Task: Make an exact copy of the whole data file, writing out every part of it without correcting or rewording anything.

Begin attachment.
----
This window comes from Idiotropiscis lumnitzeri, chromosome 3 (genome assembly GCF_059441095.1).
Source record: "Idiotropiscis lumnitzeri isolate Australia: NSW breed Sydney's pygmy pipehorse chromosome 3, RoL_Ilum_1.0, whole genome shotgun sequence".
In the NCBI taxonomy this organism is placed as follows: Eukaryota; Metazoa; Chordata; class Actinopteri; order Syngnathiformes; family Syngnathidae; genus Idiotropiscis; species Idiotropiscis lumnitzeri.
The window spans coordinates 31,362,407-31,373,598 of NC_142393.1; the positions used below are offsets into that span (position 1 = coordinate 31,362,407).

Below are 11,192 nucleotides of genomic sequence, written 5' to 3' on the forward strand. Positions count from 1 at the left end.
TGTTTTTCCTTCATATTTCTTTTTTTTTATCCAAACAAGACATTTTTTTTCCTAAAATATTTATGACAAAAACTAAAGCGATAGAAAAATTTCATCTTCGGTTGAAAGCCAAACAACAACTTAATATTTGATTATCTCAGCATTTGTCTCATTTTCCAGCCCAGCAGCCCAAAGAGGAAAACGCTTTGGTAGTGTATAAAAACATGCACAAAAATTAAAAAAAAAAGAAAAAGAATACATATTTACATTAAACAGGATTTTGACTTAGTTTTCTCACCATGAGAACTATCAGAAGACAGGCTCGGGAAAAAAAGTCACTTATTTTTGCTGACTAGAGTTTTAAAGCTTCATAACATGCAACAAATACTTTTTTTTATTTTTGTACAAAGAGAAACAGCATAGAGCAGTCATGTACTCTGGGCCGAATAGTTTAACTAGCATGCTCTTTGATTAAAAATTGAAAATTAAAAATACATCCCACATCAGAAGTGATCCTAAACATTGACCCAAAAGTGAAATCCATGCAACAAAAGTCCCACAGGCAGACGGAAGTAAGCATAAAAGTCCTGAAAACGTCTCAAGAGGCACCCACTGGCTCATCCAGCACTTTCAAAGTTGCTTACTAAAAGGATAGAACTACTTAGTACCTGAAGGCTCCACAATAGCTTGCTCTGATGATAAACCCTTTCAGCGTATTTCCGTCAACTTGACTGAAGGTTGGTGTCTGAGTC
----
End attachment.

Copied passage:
This window comes from Idiotropiscis lumnitzeri, chromosome 3 (genome assembly GCF_059441095.1).
Source record: "Idiotropiscis lumnitzeri isolate Australia: NSW breed Sydney's pygmy pipehorse chromosome 3, RoL_Ilum_1.0, whole genome shotgun sequence".
In the NCBI taxonomy this organism is placed as follows: Eukaryota; Metazoa; Chordata; class Actinopteri; order Syngnathiformes; family Syngnathidae; genus Idiotropiscis; species Idiotropiscis lumnitzeri.
The window spans coordinates 31,362,407-31,373,598 of NC_142393.1; the positions used below are offsets into that span (position 1 = coordinate 31,362,407).

Below are 11,192 nucleotides of genomic sequence, written 5' to 3' on the forward strand. Positions count from 1 at the left end.
TGTTTTTCCTTCATATTTCTTTTTTTTTATCCAAACAAGACATTTTTTTTCCTAAAATATTTATGACAAAAACTAAAGCGATAGAAAAATTTCATCTTCGGTTGAAAGCCAAACAACAACTTAATATTTGATTATCTCAGCATTTGTCTCATTTTCCAGCCCAGCAGCCCAAAGAGGAAAACGCTTTGGTAGTGTATAAAAACATGCACAAAAATTAAAAAAAAAAGAAAAAGAATACATATTTACATTAAACAGGATTTTGACTTAGTTTTCTCACCATGAGAACTATCAGAAGACAGGCTCGGGAAAAAAAGTCACTTATTTTTGCTGACTAGAGTTTTAAAGCTTCATAACATGCAACAAATACTTTTTTTTATTTTTGTACAAAGAGAAACAGCATAGAGCAGTCATGTACTCTGGGCCGAATAGTTTAACTAGCATGCTCTTTGATTAAAAATTGAAAATTAAAAATACATCCCACATCAGAAGTGATCCTAAACATTGACCCAAAAGTGAAATCCATGCAACAAAAGTCCCACAGGCAGACGGAAGTAAGCATAAAAGTCCTGAAAACGTCTCAAGAGGCACCCACTGGCTCATCCAGCACTTTCAAAGTTGCTTACTAAAAGGATAGAACTACTTAGTACCTGAAGGCTCCACAATAGCTTGCTCTGATGATAAACCCTTTCAGCGTATTTCCGTCAACTTGACTGAAGGTTGGTGTCTGAGTC